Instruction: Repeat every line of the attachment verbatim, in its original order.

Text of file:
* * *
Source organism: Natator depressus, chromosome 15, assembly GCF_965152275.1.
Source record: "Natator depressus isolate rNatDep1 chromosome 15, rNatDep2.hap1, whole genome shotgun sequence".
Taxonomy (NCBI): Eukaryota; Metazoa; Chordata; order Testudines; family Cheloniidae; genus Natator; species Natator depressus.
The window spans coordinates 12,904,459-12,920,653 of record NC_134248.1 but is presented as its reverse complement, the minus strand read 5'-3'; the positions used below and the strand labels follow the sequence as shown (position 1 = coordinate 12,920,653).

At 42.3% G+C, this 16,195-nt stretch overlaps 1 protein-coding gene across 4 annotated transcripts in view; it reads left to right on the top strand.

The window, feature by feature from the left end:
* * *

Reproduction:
Source organism: Natator depressus, chromosome 15, assembly GCF_965152275.1.
Source record: "Natator depressus isolate rNatDep1 chromosome 15, rNatDep2.hap1, whole genome shotgun sequence".
Taxonomy (NCBI): Eukaryota; Metazoa; Chordata; order Testudines; family Cheloniidae; genus Natator; species Natator depressus.
The window spans coordinates 12,904,459-12,920,653 of record NC_134248.1 but is presented as its reverse complement, the minus strand read 5'-3'; the positions used below and the strand labels follow the sequence as shown (position 1 = coordinate 12,920,653).

At 42.3% G+C, this 16,195-nt stretch overlaps 1 protein-coding gene across 4 annotated transcripts in view; it reads left to right on the top strand.

The window, feature by feature from the left end: